Aug 05, 2016 Amith rated it it was amazing
It is one of those books that acts as a bridge between biology, physics and chemistry, explained for a layman. Even then, I found some portions of the book a little difficult to comprehend. I think it is more to do with the sentence construction used in the book and not actually because of the complexity of the ideas conveyed. Complex ideas are explained in very simple manner, by using great analogies in various cases.

In all, it is a great book which, I believe, should be made available to high
Jim Razinha
Nov 02, 2012 Jim Razinha rated it really liked it  ·  review of another edition
"We must therefore not be discouraged by the difficulty of interpreting life by the ordinary laws of physics." Such an understatement. And what an intellect!

Schrödinger's book made the New Scientist's top 25 most influential popular science books, (some of which I've already read but I intend to read all 25 in the next year or so) and I was amazed at his understanding of a field so different from quantum physics. But then, he argues that things are really not so different. I think this book, sho
Mitch Allen
Mar 31, 2013 Mitch Allen rated it it was amazing  ·  review of another edition
Astonishing that so many of the physicists responsible for the foundational theories behind quantum physics turned to writing philosophical texts. Well, not so astonishing in that the implications of quantum theory destroy contemporary Western cultural, philosophical and spiritual assumptions, so they seem compelled to help us understand where things are headed. A short and highly readable text, with some fascinating insights.
May 24, 2014 Philipp rated it really liked it  ·  review of another edition
Shelves: biology, philosophy
What I expected:

Source, CC-BY-NC 2.5

What I got:

"What is Life?" is a surprisingly humble take on the problems biology had in the 1940s. Schrödinger tries to summarize how physics and chemistry can help solve biology's problems, like how information is actually inherited. He often comes so close to the actual truth that you want to shout at the book while reading it - I wonder what he would have done with Rosalind Franklin's X-Ray diffraction images of DNA....

In other times he's a bit lost, like
Evaldas Svirplys
May 09, 2016 Evaldas Svirplys rated it really liked it  ·  review of another edition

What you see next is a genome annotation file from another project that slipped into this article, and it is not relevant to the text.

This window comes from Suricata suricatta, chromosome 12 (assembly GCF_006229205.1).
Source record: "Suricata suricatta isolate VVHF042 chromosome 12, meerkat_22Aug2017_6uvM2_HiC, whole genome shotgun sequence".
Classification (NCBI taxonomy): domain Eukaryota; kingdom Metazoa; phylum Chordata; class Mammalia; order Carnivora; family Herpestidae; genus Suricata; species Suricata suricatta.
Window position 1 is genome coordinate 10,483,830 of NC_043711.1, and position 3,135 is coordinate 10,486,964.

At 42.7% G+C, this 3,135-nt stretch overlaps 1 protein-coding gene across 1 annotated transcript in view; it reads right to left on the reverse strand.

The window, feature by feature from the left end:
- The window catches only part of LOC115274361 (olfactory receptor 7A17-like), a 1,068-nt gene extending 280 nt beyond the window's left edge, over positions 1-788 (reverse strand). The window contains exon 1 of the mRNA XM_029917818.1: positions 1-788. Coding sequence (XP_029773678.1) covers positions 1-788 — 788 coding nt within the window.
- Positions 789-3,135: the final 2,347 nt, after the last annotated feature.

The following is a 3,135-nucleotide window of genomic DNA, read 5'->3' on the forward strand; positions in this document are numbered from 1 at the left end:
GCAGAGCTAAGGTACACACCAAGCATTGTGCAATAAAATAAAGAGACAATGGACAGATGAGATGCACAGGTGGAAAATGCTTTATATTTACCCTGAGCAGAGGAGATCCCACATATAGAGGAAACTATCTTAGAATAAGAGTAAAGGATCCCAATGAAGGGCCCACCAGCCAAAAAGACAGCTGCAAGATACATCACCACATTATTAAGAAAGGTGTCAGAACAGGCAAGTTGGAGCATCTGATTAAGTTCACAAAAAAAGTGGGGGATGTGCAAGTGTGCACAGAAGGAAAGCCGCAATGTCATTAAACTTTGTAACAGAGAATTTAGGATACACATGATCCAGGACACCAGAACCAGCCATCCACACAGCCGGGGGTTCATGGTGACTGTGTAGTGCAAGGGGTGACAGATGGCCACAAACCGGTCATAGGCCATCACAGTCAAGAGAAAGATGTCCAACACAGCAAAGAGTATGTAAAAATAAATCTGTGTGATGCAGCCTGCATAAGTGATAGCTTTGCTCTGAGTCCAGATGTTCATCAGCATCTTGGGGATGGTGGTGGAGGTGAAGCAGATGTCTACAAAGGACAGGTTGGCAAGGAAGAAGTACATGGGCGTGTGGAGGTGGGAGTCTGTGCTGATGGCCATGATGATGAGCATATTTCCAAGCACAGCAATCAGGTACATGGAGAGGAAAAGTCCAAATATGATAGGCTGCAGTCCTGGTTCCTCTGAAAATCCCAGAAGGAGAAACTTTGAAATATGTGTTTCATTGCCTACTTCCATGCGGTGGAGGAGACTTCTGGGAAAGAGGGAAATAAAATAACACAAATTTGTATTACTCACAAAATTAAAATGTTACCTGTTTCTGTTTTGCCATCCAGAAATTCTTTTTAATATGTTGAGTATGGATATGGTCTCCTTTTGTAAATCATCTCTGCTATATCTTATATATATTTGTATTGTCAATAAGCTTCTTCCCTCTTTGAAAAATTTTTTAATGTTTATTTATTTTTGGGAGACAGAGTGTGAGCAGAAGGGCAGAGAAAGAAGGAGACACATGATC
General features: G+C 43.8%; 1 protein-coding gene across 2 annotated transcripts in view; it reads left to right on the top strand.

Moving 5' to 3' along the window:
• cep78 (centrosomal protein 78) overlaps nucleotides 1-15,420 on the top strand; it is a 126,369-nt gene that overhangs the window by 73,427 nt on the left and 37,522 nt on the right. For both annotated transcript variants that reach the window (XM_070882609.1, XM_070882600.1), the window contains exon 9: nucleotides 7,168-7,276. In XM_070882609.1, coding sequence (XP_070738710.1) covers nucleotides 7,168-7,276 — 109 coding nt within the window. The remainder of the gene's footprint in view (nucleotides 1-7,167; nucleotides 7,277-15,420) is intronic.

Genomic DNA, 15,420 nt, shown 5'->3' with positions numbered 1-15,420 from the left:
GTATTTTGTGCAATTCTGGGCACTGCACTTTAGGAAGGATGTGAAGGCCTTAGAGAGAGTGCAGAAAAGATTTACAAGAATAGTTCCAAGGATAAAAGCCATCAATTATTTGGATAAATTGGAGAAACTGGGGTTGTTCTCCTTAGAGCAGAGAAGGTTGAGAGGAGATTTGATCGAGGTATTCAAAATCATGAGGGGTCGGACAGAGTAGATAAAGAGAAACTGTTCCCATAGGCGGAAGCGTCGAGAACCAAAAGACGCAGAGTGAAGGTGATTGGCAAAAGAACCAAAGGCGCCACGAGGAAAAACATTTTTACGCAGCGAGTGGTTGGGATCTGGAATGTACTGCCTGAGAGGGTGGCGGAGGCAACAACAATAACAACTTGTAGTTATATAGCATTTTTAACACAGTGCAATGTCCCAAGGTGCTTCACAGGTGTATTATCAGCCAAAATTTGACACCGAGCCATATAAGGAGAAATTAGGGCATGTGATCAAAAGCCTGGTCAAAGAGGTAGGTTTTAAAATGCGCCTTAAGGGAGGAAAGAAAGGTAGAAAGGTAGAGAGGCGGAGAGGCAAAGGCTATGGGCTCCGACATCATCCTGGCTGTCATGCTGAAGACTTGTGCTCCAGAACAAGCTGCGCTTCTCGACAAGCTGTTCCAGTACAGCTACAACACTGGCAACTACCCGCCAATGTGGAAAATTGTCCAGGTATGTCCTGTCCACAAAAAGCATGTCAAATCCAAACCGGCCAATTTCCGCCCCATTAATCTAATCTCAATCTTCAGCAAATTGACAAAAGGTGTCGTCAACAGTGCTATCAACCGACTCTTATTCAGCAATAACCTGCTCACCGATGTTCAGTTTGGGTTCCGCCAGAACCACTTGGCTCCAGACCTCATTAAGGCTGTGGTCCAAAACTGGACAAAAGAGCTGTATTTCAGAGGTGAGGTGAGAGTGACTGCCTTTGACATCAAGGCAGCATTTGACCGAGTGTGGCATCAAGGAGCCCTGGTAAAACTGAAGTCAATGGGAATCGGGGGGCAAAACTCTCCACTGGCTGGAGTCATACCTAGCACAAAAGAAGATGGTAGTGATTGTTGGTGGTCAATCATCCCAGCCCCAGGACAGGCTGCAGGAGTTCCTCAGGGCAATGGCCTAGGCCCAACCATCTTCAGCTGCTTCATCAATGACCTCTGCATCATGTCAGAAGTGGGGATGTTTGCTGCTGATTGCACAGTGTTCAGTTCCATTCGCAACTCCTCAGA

'And what in fluctuating appearance hovers,
Ye shall fix with lasting thoughts.'-J.W.Goethe
Jan 08, 2016 Shane rated it liked it
I had to re-read a fair amount because I wasn't always sure that I was understanding what I was reading. I was inspired to read it by a book I read in 2013 titled What Is Life?: How Chemistry Becomes Biology by Addy Pross. Pross addressed the same question as Schrödinger in light of developments and discoveries since 1944. I found Pross easier to read but Schrödinger's book is fascinating. My favorite part by far was in the Mind and Matter section, chapter 6 The Mystery of the Sensual Qualities. ...more
Mar 25, 2016 Jake rated it it was amazing  ·  review of another edition
To roughly paraphrase Schrödinger, 'Life is a 4D pattern that imbibes negative entropy to retain order'. The first half of this book is an exploration of life through the lens of the different fields of physics. Starting off with Classical Mechanics Schrödinger is intensely pessimistic toward's the possible newtonian explanation for life. As he moves up through the eras, he doesn't become any more optimistic it must be said. When he gets to quantum mechanics, the statistical model of QM does a m ...more
Thomas A Wiebe
The physical sublety of life.I recently re-read portions Erwin Schrödinger's amazing little book What is Life, which was a post-war stimulus for a number of physicists to switch from physics to biology and look hard for a physical understanding of living organisms. Some of the people who gave birth to molecular biology claim to have been stimulated to move into the field by this book, such as Watson, Crick, Perutz, and Wilkins, Cavendish scientists all. The book was intended as at most a heurist ...more
Jan 11, 2011 Mangoo rated it really liked it  ·  review of another edition